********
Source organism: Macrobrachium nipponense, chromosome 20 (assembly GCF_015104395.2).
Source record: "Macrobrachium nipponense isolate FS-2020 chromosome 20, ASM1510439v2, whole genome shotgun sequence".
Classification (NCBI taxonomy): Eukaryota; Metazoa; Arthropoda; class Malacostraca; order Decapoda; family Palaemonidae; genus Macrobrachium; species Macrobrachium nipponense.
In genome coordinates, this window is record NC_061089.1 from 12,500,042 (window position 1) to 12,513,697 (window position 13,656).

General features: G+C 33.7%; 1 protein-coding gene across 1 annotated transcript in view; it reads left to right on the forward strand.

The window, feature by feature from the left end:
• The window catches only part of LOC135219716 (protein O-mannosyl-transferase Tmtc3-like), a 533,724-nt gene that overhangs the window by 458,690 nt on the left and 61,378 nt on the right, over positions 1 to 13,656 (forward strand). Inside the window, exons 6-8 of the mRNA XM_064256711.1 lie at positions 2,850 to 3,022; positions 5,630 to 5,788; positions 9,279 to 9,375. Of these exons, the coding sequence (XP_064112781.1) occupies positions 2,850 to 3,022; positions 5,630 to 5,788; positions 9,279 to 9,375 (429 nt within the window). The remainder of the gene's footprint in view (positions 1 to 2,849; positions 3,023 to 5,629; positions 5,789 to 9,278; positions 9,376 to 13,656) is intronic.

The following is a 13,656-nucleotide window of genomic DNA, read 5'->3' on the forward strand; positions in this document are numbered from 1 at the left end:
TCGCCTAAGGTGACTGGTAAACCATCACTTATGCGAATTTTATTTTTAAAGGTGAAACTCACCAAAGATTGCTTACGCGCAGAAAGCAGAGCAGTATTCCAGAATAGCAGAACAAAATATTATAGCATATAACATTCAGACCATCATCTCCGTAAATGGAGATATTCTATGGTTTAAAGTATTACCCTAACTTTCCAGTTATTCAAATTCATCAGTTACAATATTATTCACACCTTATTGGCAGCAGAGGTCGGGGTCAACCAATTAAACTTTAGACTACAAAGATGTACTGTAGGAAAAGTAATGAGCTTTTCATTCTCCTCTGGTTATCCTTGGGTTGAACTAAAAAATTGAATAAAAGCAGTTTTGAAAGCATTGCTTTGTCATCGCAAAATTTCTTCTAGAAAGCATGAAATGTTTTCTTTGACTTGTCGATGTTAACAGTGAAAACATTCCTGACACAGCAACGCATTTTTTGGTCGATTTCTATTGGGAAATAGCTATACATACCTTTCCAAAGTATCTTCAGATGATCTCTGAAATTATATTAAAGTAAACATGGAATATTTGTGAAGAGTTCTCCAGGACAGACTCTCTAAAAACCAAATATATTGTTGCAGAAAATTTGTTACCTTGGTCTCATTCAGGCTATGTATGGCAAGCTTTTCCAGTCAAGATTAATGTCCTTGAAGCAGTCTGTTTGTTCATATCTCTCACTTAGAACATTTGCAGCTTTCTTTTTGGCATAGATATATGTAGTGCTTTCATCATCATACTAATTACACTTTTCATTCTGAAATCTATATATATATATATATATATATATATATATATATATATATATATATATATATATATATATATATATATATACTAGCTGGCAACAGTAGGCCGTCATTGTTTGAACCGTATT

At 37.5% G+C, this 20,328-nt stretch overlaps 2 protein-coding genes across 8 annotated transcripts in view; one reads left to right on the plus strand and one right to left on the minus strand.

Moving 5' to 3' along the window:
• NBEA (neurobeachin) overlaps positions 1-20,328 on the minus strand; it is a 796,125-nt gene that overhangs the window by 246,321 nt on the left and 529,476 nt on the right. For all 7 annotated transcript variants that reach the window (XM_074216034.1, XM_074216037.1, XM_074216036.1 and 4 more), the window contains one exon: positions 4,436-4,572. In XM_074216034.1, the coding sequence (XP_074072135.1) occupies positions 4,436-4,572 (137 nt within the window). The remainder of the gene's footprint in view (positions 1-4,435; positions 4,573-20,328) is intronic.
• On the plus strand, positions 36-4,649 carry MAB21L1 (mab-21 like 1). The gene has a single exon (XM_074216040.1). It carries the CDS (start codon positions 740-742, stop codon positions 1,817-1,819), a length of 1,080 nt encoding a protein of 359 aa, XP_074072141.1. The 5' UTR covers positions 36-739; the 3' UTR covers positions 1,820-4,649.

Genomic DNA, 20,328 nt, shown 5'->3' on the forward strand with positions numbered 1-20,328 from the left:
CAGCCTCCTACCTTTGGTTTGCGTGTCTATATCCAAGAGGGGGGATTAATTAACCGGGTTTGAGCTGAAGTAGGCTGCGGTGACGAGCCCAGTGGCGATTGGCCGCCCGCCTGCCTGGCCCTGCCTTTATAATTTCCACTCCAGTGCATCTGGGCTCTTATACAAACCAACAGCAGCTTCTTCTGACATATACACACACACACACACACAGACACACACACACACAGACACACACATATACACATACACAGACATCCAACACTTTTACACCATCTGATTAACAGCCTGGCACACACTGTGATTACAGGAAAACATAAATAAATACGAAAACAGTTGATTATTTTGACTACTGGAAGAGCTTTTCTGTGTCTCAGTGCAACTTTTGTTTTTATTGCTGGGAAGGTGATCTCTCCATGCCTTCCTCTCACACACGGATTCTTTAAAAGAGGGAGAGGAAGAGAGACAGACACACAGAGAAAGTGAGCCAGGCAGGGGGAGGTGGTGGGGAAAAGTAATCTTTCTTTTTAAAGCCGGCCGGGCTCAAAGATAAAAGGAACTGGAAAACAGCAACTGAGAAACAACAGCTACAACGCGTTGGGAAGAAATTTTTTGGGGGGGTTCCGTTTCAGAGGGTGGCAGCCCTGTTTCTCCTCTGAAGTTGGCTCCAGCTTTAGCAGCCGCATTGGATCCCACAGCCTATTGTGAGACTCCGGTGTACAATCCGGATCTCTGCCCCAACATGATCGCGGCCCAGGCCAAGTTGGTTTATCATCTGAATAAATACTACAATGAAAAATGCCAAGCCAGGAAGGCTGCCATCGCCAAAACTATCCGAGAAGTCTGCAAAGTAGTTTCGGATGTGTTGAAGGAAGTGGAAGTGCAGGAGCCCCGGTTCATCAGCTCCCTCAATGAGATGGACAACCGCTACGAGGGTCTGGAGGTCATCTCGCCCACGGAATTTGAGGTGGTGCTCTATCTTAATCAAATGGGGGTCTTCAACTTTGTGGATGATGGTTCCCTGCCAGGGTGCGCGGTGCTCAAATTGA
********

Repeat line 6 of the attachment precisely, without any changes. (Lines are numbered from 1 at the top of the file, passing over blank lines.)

The window, feature by feature from the left end: